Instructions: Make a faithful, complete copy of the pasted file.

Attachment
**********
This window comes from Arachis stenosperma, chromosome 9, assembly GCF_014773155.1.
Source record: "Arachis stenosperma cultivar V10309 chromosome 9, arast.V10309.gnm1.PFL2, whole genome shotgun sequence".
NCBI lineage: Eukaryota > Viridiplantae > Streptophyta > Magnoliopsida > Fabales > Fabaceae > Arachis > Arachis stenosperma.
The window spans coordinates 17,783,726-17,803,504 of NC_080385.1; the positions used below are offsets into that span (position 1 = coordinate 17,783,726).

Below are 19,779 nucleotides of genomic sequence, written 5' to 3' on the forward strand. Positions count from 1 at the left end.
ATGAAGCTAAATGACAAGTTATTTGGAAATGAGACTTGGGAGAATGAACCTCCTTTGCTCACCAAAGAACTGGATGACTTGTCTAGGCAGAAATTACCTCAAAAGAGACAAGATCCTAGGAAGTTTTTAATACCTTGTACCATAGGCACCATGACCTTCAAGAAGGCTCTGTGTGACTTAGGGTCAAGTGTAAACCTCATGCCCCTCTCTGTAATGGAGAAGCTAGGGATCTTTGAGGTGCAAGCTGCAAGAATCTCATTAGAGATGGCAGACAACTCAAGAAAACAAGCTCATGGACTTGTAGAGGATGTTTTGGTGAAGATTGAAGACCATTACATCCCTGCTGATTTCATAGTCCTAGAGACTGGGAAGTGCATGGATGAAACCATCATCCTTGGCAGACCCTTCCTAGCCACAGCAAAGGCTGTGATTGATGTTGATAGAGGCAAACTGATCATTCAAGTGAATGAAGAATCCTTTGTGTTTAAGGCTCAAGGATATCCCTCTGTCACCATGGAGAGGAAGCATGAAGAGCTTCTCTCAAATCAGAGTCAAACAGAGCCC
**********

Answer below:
This window comes from Arachis stenosperma, chromosome 9, assembly GCF_014773155.1.
Source record: "Arachis stenosperma cultivar V10309 chromosome 9, arast.V10309.gnm1.PFL2, whole genome shotgun sequence".
NCBI lineage: Eukaryota > Viridiplantae > Streptophyta > Magnoliopsida > Fabales > Fabaceae > Arachis > Arachis stenosperma.
The window spans coordinates 17,783,726-17,803,504 of NC_080385.1; the positions used below are offsets into that span (position 1 = coordinate 17,783,726).

Below are 19,779 nucleotides of genomic sequence, written 5' to 3' on the forward strand. Positions count from 1 at the left end.
ATGAAGCTAAATGACAAGTTATTTGGAAATGAGACTTGGGAGAATGAACCTCCTTTGCTCACCAAAGAACTGGATGACTTGTCTAGGCAGAAATTACCTCAAAAGAGACAAGATCCTAGGAAGTTTTTAATACCTTGTACCATAGGCACCATGACCTTCAAGAAGGCTCTGTGTGACTTAGGGTCAAGTGTAAACCTCATGCCCCTCTCTGTAATGGAGAAGCTAGGGATCTTTGAGGTGCAAGCTGCAAGAATCTCATTAGAGATGGCAGACAACTCAAGAAAACAAGCTCATGGACTTGTAGAGGATGTTTTGGTGAAGATTGAAGACCATTACATCCCTGCTGATTTCATAGTCCTAGAGACTGGGAAGTGCATGGATGAAACCATCATCCTTGGCAGACCCTTCCTAGCCACAGCAAAGGCTGTGATTGATGTTGATAGAGGCAAACTGATCATTCAAGTGAATGAAGAATCCTTTGTGTTTAAGGCTCAAGGATATCCCTCTGTCACCATGGAGAGGAAGCATGAAGAGCTTCTCTCAAATCAGAGTCAAACAGAGCCC